Overweight and all-cause mortality in a Swedish rural population: Skaraborg Hypertension and Diabetes Project.

Research output: Contribution to journalArticle


Aims: To explore the prevalence of overweight in men and women in a Swedish rural community and to examine its associations with all-cause mortality. Methods: A community-based cohort study. A total of 1,109 men and women aged ≥40 years participated in a survey of cardiovascular disease (CVD) risk factors in the city of Skara in Skaraborg, Sweden, in 1993—94. Overweight was defined as a BMI≥25.0 kg m-2. Vital status was ascertained to 31 December 1999 and sex-specific associations between overweight and mortality were explored. Results: The prevalence of overweight according to the WHO's criteria exceeded 50% in men and 35% in women. In men there was an inverse association between BMI and mortality. Men in the lowest quartile of BMI experienced the highest mortality with 44.1 deaths per 1,000 person-years. The hazard ratio (HR) in the highest quartile was 0.6 (95% CI 0.4—0.9). In women there were no significant differences in mortality between quartiles of BMI. In both men and women with previous CVD the mortality rates decreased with quartiles of increasing BMI. The inverse association between BMI and mortality was confined to elderly men with a history of CVD. Conclusion: In both sexes the association between BMI and mortality differed across subgroups of age and of a history of previous CVD. No indication of overweight being negative for longevity was found in this population. Higher age and a history of previous CVD contribute to the excess mortality seen in subjects with low BMI.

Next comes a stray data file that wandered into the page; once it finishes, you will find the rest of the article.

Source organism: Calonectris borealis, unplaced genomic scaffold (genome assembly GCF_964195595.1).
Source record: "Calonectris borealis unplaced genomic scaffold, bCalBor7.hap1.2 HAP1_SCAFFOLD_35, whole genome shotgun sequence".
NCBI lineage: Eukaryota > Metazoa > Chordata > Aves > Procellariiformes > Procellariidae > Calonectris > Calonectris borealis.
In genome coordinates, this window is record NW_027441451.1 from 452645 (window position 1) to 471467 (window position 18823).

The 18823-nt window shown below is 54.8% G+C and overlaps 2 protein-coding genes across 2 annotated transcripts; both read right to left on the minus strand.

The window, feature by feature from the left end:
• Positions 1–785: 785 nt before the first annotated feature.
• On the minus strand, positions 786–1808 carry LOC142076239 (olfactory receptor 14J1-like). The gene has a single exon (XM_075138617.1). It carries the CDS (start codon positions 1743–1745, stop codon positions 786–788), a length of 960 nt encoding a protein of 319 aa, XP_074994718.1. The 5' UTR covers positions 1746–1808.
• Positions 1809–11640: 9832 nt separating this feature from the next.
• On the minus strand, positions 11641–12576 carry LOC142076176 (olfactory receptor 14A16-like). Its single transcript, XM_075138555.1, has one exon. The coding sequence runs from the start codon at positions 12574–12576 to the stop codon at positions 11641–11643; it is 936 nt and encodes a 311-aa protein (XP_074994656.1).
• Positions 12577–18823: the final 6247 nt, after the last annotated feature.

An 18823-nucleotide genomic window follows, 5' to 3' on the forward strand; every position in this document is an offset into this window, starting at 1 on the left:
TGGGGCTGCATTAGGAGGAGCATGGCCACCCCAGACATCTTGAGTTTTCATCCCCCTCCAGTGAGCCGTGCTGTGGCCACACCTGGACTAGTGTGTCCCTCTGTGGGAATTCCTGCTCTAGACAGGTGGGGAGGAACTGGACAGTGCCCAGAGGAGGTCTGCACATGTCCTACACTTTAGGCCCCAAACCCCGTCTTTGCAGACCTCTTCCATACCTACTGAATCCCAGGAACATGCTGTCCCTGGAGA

Research areas and keywords

Subject classification (UKÄ) – MANDATORY

  • Public Health, Global Health, Social Medicine and Epidemiology


  • Abdominal obesity, physical activity, overweight, smoking, survival
Original languageEnglish
Pages (from-to)478-486
JournalScandinavian Journal of Public Health
Issue number6
Publication statusPublished - 2005
Publication categoryResearch